A. Sawyer Extractor Pump Kit: Designed to safely extract venoms and poisons, this is a great addition to your kit in spring and summer, especially for turkey hunts in snake country. $17. (Buy here: Midwest Hunters Outlet)
B. Stainless-steel water bottle: In addition to its obvious and intended use, a stainless steel bottle full of water can be heated in your fire and used to provide warmth under your emergency blanket.
D. Water purification tablets
E. Signal mirror
F. Emergency blanket
The Backcountry Kit
You’re the last one in elk camp needing to fill his tag, and time is short on your annual backcountry hunt. While your buddies snore away in their tents, you devise a plan to hunt a drainage where one of the guys had seen a bull a couple of days before. You’ve hiked several miles from camp when you slip on a wet rock and tumble a hundred feet down a cliff, busting your bow and your leg in the process. Foolishly, you didn’t tell anyone where you were going, and now you’re stuck in the middle of nowhere with a bad wheel and no way to defend yourself against the local bear population. Luckily your backcountry survival kit is strapped to your back.
What to pack in a…
Kifaru KU E&E Pack ($100)
Adventure Medical Kits Outfitter First Aid Kit: A robust first-aid kit to have in a backcountry camp, the Outfitter is designed for trips of up to two weeks with up to 14 people. A detachable field trauma kit includes the essentials for a day–or unexpected night–away from camp. $120. (Buy here: Cabela’s)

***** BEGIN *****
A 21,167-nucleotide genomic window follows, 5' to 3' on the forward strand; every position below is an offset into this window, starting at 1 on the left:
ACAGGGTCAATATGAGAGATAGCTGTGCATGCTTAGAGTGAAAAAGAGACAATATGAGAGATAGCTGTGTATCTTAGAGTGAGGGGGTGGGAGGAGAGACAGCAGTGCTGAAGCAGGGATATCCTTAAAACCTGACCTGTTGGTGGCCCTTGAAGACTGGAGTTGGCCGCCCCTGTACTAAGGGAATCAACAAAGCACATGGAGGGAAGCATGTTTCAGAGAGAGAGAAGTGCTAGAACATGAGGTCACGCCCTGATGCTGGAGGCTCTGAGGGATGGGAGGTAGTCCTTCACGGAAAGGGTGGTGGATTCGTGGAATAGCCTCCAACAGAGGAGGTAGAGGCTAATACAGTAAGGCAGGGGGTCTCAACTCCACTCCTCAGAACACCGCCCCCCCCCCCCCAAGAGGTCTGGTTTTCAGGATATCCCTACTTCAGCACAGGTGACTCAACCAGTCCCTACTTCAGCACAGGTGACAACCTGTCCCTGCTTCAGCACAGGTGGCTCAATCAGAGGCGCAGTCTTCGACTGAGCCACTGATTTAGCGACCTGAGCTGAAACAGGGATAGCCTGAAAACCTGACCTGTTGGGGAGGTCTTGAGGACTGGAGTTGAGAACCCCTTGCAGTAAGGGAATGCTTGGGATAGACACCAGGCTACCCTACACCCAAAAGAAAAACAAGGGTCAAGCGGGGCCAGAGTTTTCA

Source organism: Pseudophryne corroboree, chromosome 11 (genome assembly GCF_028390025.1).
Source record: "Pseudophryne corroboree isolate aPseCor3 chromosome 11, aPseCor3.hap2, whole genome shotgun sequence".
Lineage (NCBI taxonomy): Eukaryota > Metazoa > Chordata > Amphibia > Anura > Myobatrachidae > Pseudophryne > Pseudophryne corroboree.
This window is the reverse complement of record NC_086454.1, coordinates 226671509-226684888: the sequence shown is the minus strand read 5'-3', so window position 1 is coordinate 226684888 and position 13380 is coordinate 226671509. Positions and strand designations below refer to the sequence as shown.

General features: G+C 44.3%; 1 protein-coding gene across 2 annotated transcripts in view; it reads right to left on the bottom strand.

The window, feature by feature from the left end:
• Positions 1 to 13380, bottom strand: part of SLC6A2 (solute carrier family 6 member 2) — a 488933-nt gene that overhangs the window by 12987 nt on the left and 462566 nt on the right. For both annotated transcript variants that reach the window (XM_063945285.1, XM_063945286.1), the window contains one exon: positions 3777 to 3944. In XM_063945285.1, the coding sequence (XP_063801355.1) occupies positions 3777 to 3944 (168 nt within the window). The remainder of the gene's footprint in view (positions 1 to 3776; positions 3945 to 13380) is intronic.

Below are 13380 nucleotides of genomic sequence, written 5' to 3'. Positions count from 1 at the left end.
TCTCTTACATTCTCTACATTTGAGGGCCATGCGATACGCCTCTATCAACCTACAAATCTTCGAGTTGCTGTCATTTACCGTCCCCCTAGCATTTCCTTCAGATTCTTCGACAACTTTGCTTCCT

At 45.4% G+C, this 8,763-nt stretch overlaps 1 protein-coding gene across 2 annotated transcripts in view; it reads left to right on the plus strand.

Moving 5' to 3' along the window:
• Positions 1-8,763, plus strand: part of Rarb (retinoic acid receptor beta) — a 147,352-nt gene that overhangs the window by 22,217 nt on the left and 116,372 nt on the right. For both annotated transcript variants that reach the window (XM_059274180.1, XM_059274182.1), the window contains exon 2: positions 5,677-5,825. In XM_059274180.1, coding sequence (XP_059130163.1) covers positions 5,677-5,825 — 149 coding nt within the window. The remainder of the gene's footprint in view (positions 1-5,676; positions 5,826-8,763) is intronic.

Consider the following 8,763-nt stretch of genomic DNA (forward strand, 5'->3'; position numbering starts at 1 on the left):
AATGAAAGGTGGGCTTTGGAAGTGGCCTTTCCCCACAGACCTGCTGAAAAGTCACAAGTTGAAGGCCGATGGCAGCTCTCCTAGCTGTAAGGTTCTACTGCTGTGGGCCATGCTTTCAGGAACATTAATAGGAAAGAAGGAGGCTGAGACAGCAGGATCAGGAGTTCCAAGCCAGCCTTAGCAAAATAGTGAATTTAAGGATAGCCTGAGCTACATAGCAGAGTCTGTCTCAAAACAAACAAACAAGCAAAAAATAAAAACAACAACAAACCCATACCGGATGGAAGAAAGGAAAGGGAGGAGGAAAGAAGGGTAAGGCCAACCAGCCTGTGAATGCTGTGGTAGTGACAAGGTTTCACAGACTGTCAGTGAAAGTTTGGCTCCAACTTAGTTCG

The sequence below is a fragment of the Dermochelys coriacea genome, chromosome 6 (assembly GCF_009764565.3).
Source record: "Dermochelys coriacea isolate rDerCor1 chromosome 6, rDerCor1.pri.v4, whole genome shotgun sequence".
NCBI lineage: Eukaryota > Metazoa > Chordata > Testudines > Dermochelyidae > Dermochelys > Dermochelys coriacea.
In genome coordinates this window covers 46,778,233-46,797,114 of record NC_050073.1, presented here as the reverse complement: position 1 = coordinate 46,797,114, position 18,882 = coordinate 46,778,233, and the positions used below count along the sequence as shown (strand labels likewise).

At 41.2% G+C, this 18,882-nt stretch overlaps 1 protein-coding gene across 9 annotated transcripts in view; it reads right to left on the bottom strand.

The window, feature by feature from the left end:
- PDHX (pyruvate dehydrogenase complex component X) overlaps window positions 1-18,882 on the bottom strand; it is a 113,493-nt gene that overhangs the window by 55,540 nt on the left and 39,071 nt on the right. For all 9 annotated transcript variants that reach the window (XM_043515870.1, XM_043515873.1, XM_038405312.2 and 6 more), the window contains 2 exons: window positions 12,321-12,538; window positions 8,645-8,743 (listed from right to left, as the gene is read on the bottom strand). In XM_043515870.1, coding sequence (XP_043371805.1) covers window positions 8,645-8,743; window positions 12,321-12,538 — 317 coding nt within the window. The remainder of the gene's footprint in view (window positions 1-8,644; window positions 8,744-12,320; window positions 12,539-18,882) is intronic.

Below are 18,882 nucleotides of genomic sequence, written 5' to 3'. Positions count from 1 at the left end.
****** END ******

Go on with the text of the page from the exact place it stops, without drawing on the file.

LifeStraw: The simplest water filter or purification device we’ve found. Simply dip the wider end in a stream, suck on the mouthpiece, and enjoy clean water that is free of bacteria and protozoa. $20. (Buy here: Green Beetle Gear)
Sunglasses: These are especially handy for preventing snow blindness.
Firesteel: You can never have too many fire-starting devices.
Large trash bag: See no. 12.
Square of foil: As with the trash bag, the number of uses for a square of foil is limited only by your imagination.
Hand sanitizer: The alcohol-based stuff makes a great firestarter. Also useful for sanitizing hands.
Fixed-blade knife and 550 paracord
Drink mixes: Stay hydrated, alert, and energized with Wilderness Athlete powder mixes. A few envelopes will add very little weight to your kit. Bring along a stainless steel water bottle to drink it from. $30 for 20. (Buy here: Winded Bowhunter)
Survival fishing kit: A few feet of monofilament, some hooks, and split shot in an old pill bottle is a good minimalist approach. If you can’t be troubled to round up this stuff on your own, Best Glide sells a more thorough kit for about $8. (Buy here: Best Glide)
Extra pairs of wool socks
Paperback novel: If you’re going to be stuck for a while, you’ll need something to take your mind off your plight.
Add-ons for the paranoid:
A. DeLorme inReach ($250) & Earthmate PN-60w ($330): Send text messages via satellite technology from anywhere in the world. “Broke leg. : -( Send help.” (Buy here: buy.com and here: softwaremedia.com, respectively.)
B. Personal locator beacon.
The Bug-Out Kit